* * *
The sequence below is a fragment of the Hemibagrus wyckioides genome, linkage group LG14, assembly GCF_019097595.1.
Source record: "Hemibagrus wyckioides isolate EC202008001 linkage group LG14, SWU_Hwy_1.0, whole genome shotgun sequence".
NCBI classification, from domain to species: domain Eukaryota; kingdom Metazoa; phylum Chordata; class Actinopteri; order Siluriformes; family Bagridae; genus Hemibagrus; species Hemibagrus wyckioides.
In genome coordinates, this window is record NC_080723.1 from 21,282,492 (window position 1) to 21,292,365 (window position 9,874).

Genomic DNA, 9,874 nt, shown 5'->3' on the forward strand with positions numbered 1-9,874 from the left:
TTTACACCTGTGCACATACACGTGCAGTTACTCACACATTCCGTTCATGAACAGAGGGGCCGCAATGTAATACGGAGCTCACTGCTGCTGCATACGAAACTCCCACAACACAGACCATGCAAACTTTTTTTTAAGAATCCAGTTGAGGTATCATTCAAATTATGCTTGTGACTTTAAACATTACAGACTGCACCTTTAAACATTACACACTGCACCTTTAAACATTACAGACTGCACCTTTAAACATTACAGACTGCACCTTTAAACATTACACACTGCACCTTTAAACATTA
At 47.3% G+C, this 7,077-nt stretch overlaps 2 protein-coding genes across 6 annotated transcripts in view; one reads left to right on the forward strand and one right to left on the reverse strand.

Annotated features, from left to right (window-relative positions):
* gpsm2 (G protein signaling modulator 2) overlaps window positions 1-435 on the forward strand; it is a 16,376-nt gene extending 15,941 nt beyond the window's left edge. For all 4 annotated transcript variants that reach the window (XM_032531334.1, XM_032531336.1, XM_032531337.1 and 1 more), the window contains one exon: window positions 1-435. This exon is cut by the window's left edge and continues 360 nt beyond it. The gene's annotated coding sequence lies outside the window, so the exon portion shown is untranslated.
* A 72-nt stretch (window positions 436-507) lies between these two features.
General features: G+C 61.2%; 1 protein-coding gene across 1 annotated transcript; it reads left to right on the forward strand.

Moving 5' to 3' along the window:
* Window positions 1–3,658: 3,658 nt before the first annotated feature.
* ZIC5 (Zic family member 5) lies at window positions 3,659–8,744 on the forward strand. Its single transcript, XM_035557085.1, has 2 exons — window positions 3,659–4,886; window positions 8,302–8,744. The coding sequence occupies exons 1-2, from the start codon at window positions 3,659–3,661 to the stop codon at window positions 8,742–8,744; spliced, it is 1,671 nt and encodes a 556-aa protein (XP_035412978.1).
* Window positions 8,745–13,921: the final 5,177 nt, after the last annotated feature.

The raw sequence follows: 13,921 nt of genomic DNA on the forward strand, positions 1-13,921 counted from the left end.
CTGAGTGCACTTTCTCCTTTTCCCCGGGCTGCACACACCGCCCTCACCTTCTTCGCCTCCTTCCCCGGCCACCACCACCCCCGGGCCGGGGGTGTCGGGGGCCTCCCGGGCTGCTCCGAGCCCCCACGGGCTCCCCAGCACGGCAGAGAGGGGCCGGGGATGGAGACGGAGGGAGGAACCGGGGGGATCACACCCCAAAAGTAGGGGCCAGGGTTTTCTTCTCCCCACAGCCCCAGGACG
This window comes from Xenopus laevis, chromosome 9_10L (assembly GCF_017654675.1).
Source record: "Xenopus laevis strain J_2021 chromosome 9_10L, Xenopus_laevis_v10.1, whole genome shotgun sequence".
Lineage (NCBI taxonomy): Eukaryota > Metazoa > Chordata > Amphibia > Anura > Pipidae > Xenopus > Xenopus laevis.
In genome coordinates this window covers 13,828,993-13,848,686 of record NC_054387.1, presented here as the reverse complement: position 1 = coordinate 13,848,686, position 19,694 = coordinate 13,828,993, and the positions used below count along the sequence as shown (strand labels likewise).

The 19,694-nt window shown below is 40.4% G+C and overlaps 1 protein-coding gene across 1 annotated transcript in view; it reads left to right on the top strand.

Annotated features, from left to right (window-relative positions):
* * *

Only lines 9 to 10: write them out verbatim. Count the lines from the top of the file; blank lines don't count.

* gpsm2 (G protein signaling modulator 2) overlaps window positions 1-435 on the forward strand; it is a 16,376-nt gene extending 15,941 nt beyond the window's left edge. For all 4 annotated transcript variants that reach the window (XM_032531334.1, XM_032531336.1, XM_032531337.1 and 1 more), the window contains one exon: window positions 1-435. This exon is cut by the window's left edge and continues 360 nt beyond it. The gene's annotated coding sequence lies outside the window, so the exon portion shown is untranslated.
* A 72-nt stretch (window positions 436-507) lies between these two features.